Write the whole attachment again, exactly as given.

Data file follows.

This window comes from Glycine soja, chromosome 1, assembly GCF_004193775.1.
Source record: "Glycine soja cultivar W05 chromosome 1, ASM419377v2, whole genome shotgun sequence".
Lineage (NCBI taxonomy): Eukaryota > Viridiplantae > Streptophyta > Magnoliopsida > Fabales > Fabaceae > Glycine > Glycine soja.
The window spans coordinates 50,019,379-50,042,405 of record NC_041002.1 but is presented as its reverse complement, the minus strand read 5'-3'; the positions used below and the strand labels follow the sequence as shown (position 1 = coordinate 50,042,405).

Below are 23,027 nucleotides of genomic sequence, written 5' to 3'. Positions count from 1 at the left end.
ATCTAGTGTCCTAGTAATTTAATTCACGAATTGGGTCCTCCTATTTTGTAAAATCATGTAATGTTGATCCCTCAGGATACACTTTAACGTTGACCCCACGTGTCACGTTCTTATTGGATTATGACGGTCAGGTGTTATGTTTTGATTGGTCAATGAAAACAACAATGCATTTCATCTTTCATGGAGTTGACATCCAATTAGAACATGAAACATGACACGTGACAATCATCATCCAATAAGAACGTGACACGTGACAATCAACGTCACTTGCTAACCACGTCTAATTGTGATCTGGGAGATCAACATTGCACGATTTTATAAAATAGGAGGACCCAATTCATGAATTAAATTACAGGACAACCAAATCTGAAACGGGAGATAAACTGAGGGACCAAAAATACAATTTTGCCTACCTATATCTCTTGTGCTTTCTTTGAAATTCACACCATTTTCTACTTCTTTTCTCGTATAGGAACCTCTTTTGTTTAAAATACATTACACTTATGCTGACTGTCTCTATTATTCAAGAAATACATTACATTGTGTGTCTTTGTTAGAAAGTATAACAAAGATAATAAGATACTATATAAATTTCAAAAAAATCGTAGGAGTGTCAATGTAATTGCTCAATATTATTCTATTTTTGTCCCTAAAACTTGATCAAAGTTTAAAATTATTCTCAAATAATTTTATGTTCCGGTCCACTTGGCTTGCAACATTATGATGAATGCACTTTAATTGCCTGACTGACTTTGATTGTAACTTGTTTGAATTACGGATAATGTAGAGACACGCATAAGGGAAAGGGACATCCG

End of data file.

This window comes from Glycine soja, chromosome 1, assembly GCF_004193775.1.
Source record: "Glycine soja cultivar W05 chromosome 1, ASM419377v2, whole genome shotgun sequence".
Lineage (NCBI taxonomy): Eukaryota > Viridiplantae > Streptophyta > Magnoliopsida > Fabales > Fabaceae > Glycine > Glycine soja.
The window spans coordinates 50,019,379-50,042,405 of record NC_041002.1 but is presented as its reverse complement, the minus strand read 5'-3'; the positions used below and the strand labels follow the sequence as shown (position 1 = coordinate 50,042,405).

Below are 23,027 nucleotides of genomic sequence, written 5' to 3'. Positions count from 1 at the left end.
ATCTAGTGTCCTAGTAATTTAATTCACGAATTGGGTCCTCCTATTTTGTAAAATCATGTAATGTTGATCCCTCAGGATACACTTTAACGTTGACCCCACGTGTCACGTTCTTATTGGATTATGACGGTCAGGTGTTATGTTTTGATTGGTCAATGAAAACAACAATGCATTTCATCTTTCATGGAGTTGACATCCAATTAGAACATGAAACATGACACGTGACAATCATCATCCAATAAGAACGTGACACGTGACAATCAACGTCACTTGCTAACCACGTCTAATTGTGATCTGGGAGATCAACATTGCACGATTTTATAAAATAGGAGGACCCAATTCATGAATTAAATTACAGGACAACCAAATCTGAAACGGGAGATAAACTGAGGGACCAAAAATACAATTTTGCCTACCTATATCTCTTGTGCTTTCTTTGAAATTCACACCATTTTCTACTTCTTTTCTCGTATAGGAACCTCTTTTGTTTAAAATACATTACACTTATGCTGACTGTCTCTATTATTCAAGAAATACATTACATTGTGTGTCTTTGTTAGAAAGTATAACAAAGATAATAAGATACTATATAAATTTCAAAAAAATCGTAGGAGTGTCAATGTAATTGCTCAATATTATTCTATTTTTGTCCCTAAAACTTGATCAAAGTTTAAAATTATTCTCAAATAATTTTATGTTCCGGTCCACTTGGCTTGCAACATTATGATGAATGCACTTTAATTGCCTGACTGACTTTGATTGTAACTTGTTTGAATTACGGATAATGTAGAGACACGCATAAGGGAAAGGGACATCCG